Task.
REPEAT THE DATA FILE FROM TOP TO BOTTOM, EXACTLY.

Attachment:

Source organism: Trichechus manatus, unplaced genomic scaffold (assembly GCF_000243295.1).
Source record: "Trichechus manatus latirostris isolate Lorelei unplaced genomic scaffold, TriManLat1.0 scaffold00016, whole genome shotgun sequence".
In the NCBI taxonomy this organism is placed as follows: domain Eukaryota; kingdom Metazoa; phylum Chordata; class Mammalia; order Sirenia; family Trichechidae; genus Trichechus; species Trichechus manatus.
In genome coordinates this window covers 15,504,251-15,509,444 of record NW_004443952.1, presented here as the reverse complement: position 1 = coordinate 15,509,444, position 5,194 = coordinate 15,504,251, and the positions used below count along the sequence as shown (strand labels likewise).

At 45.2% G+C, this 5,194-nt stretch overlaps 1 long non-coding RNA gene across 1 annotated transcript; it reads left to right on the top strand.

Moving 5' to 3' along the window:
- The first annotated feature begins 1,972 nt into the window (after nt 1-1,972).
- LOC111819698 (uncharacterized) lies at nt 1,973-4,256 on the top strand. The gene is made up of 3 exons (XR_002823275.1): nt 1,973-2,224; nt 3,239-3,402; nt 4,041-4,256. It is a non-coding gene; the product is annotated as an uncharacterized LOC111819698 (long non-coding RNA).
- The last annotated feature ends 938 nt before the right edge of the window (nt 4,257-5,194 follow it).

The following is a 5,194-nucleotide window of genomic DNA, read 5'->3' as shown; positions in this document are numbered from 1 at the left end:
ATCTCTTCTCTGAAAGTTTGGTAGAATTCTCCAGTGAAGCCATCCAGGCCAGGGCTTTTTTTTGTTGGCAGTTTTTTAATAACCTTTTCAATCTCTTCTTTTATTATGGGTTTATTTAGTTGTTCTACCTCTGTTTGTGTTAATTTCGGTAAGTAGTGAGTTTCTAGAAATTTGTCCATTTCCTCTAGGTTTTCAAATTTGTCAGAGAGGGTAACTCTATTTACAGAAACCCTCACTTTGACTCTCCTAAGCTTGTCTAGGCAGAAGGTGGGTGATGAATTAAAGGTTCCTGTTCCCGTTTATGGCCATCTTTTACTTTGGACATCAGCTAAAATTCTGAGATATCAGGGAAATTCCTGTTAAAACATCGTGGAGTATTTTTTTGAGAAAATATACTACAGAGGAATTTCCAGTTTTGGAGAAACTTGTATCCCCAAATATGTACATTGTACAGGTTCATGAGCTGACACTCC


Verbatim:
Source organism: Trichechus manatus, unplaced genomic scaffold (assembly GCF_000243295.1).
Source record: "Trichechus manatus latirostris isolate Lorelei unplaced genomic scaffold, TriManLat1.0 scaffold00016, whole genome shotgun sequence".
In the NCBI taxonomy this organism is placed as follows: domain Eukaryota; kingdom Metazoa; phylum Chordata; class Mammalia; order Sirenia; family Trichechidae; genus Trichechus; species Trichechus manatus.
In genome coordinates this window covers 15,504,251-15,509,444 of record NW_004443952.1, presented here as the reverse complement: position 1 = coordinate 15,509,444, position 5,194 = coordinate 15,504,251, and the positions used below count along the sequence as shown (strand labels likewise).

At 45.2% G+C, this 5,194-nt stretch overlaps 1 long non-coding RNA gene across 1 annotated transcript; it reads left to right on the top strand.

Moving 5' to 3' along the window:
- The first annotated feature begins 1,972 nt into the window (after nt 1-1,972).
- LOC111819698 (uncharacterized) lies at nt 1,973-4,256 on the top strand. The gene is made up of 3 exons (XR_002823275.1): nt 1,973-2,224; nt 3,239-3,402; nt 4,041-4,256. It is a non-coding gene; the product is annotated as an uncharacterized LOC111819698 (long non-coding RNA).
- The last annotated feature ends 938 nt before the right edge of the window (nt 4,257-5,194 follow it).

The following is a 5,194-nucleotide window of genomic DNA, read 5'->3' as shown; positions in this document are numbered from 1 at the left end:
ATCTCTTCTCTGAAAGTTTGGTAGAATTCTCCAGTGAAGCCATCCAGGCCAGGGCTTTTTTTTGTTGGCAGTTTTTTAATAACCTTTTCAATCTCTTCTTTTATTATGGGTTTATTTAGTTGTTCTACCTCTGTTTGTGTTAATTTCGGTAAGTAGTGAGTTTCTAGAAATTTGTCCATTTCCTCTAGGTTTTCAAATTTGTCAGAGAGGGTAACTCTATTTACAGAAACCCTCACTTTGACTCTCCTAAGCTTGTCTAGGCAGAAGGTGGGTGATGAATTAAAGGTTCCTGTTCCCGTTTATGGCCATCTTTTACTTTGGACATCAGCTAAAATTCTGAGATATCAGGGAAATTCCTGTTAAAACATCGTGGAGTATTTTTTTGAGAAAATATACTACAGAGGAATTTCCAGTTTTGGAGAAACTTGTATCCCCAAATATGTACATTGTACAGGTTCATGAGCTGACACTCC